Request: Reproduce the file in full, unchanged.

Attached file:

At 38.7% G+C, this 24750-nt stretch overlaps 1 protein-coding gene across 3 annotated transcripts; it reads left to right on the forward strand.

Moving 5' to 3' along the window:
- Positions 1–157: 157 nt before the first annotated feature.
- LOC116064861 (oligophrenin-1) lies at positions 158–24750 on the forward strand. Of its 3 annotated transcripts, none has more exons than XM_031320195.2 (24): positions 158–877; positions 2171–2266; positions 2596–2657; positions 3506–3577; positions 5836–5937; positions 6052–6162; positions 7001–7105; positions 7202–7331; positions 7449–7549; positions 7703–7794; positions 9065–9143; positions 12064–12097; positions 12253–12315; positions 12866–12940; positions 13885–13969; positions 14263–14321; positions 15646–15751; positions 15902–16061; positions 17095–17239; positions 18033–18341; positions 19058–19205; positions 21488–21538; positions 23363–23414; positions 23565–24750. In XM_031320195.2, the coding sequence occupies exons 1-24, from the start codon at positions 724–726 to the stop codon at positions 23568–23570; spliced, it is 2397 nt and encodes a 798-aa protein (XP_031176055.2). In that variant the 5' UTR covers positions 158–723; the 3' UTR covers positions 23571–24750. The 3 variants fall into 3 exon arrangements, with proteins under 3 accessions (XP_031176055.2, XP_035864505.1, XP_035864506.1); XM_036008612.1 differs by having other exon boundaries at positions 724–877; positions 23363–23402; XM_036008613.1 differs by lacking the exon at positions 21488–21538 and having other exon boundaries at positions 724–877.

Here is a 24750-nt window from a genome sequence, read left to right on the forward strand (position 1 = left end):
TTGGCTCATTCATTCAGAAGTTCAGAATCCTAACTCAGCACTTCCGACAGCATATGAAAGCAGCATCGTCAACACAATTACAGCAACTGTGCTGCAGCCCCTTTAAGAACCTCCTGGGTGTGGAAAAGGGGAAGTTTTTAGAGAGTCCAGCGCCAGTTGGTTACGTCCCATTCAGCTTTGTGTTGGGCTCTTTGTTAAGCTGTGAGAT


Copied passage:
At 38.7% G+C, this 24750-nt stretch overlaps 1 protein-coding gene across 3 annotated transcripts; it reads left to right on the forward strand.

Moving 5' to 3' along the window:
- Positions 1–157: 157 nt before the first annotated feature.
- LOC116064861 (oligophrenin-1) lies at positions 158–24750 on the forward strand. Of its 3 annotated transcripts, none has more exons than XM_031320195.2 (24): positions 158–877; positions 2171–2266; positions 2596–2657; positions 3506–3577; positions 5836–5937; positions 6052–6162; positions 7001–7105; positions 7202–7331; positions 7449–7549; positions 7703–7794; positions 9065–9143; positions 12064–12097; positions 12253–12315; positions 12866–12940; positions 13885–13969; positions 14263–14321; positions 15646–15751; positions 15902–16061; positions 17095–17239; positions 18033–18341; positions 19058–19205; positions 21488–21538; positions 23363–23414; positions 23565–24750. In XM_031320195.2, the coding sequence occupies exons 1-24, from the start codon at positions 724–726 to the stop codon at positions 23568–23570; spliced, it is 2397 nt and encodes a 798-aa protein (XP_031176055.2). In that variant the 5' UTR covers positions 158–723; the 3' UTR covers positions 23571–24750. The 3 variants fall into 3 exon arrangements, with proteins under 3 accessions (XP_031176055.2, XP_035864505.1, XP_035864506.1); XM_036008612.1 differs by having other exon boundaries at positions 724–877; positions 23363–23402; XM_036008613.1 differs by lacking the exon at positions 21488–21538 and having other exon boundaries at positions 724–877.

Here is a 24750-nt window from a genome sequence, read left to right on the forward strand (position 1 = left end):
TTGGCTCATTCATTCAGAAGTTCAGAATCCTAACTCAGCACTTCCGACAGCATATGAAAGCAGCATCGTCAACACAATTACAGCAACTGTGCTGCAGCCCCTTTAAGAACCTCCTGGGTGTGGAAAAGGGGAAGTTTTTAGAGAGTCCAGCGCCAGTTGGTTACGTCCCATTCAGCTTTGTGTTGGGCTCTTTGTTAAGCTGTGAGAT